Prize Criteria

See first:

A non-biological macro-size system that can gather raw resources from the wild, diagnose and repair faults in replication, and do everything else that biological systems can do is a long way off.

Even something that could 100% replicate itself, including assembling power packs and fabricating silicon chips, is not currently feasible.

In order that it have a strong impact, the prize needs to be seen as attainable. Something that people can see is achievable in theory, with current technology or logical advances upon it.

To this end, the original document proposed that the prize focus on the two easiest and clearest cut requirements of a Universal Constructor - being self-replicating and self-assembling.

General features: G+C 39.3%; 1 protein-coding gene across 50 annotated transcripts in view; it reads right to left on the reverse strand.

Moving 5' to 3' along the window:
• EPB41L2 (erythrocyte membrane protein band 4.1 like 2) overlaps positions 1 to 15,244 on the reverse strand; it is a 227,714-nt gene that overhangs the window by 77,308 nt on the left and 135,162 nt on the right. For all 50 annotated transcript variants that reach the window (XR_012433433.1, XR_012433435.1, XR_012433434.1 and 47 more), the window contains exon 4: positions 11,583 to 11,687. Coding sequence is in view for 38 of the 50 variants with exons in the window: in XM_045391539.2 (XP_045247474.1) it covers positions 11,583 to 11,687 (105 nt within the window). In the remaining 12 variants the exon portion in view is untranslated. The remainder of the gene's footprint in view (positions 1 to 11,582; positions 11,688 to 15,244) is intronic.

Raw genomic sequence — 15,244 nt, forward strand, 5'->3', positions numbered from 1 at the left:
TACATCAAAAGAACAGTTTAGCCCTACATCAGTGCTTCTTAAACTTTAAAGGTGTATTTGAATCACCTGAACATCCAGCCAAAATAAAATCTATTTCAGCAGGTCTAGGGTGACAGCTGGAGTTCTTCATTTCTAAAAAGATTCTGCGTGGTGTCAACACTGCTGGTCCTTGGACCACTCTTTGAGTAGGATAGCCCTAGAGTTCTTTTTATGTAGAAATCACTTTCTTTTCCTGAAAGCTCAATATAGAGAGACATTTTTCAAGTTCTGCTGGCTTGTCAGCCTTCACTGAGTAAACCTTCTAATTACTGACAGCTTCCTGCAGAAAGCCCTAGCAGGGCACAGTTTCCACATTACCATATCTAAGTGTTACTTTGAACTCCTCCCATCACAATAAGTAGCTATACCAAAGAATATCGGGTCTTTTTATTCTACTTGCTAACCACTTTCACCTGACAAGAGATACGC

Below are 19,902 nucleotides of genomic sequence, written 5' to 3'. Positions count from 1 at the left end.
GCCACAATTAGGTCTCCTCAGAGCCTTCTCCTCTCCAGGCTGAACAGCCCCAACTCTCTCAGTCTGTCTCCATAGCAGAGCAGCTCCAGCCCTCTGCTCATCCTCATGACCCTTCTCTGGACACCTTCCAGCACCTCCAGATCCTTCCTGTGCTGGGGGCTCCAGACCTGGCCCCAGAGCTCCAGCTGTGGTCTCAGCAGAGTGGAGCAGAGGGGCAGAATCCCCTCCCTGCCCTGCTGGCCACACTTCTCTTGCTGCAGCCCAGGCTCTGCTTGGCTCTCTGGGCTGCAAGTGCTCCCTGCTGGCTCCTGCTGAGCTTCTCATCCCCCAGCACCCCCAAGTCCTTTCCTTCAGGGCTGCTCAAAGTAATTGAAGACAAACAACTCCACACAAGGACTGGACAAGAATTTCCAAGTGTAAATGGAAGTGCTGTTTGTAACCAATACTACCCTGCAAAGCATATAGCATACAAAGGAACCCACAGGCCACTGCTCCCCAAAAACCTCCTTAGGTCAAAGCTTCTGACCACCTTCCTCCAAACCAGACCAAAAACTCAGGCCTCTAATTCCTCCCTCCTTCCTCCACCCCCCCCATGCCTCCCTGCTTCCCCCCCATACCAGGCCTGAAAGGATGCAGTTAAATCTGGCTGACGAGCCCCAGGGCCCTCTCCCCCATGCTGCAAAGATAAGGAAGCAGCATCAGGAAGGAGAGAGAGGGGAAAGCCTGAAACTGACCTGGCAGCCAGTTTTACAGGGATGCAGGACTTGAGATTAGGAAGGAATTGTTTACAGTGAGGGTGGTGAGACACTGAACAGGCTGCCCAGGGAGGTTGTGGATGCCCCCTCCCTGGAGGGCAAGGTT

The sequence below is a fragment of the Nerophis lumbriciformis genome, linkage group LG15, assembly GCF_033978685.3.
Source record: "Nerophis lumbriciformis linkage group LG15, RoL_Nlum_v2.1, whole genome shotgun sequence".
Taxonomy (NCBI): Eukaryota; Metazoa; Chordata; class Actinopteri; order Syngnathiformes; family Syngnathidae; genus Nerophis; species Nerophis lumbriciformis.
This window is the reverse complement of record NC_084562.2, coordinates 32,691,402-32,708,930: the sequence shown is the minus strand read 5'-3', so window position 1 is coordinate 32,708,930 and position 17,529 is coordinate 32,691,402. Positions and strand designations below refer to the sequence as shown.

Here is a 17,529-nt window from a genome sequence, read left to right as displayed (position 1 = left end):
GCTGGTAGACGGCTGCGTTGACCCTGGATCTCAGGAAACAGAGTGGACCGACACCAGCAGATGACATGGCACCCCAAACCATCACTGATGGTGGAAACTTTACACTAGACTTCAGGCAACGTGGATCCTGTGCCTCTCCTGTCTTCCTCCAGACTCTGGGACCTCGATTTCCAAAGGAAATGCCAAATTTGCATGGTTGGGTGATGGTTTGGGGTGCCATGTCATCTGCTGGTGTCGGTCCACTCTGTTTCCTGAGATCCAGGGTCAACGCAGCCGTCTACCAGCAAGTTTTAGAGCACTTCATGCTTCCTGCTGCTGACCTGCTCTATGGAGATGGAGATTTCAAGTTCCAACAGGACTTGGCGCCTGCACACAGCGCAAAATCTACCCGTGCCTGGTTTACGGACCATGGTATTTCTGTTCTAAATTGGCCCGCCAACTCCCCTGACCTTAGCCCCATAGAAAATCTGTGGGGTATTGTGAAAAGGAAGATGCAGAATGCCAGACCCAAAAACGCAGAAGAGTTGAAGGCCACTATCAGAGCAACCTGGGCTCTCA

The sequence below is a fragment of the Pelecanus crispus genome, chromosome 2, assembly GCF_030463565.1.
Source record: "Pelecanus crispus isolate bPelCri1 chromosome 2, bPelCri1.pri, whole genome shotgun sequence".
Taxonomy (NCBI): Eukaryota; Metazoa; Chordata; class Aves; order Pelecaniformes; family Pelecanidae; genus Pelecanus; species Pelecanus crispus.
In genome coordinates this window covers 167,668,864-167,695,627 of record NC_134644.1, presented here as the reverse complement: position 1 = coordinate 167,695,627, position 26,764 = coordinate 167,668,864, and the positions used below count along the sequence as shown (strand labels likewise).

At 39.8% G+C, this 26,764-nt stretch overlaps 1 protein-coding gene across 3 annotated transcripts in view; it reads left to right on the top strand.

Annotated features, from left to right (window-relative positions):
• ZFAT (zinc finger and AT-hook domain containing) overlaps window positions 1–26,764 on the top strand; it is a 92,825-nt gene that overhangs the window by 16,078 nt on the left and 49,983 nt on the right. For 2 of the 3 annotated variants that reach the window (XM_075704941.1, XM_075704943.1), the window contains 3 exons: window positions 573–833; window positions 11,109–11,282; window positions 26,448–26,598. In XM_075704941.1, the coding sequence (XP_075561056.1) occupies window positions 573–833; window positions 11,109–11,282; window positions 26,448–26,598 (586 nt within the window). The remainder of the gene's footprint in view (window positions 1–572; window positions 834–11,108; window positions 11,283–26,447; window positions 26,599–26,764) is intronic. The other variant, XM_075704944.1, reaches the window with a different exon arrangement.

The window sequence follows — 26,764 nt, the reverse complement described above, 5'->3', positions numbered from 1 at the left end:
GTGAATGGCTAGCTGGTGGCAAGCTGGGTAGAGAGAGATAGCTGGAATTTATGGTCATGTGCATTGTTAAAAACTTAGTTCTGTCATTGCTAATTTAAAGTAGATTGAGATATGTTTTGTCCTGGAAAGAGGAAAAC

And, to make it attainable, it suggested that the criteria use a A 90% rule:

  1. Show that 90 % of a self assembling robotic system can be fabricated using a rapid prototyping system that can also self replicate
  2. Show that 90 % of the assembly from parts of a rapid prototyping system can be done by a robotic system that can also self assemble.

However, this leaves open several issues:

Any other issues?

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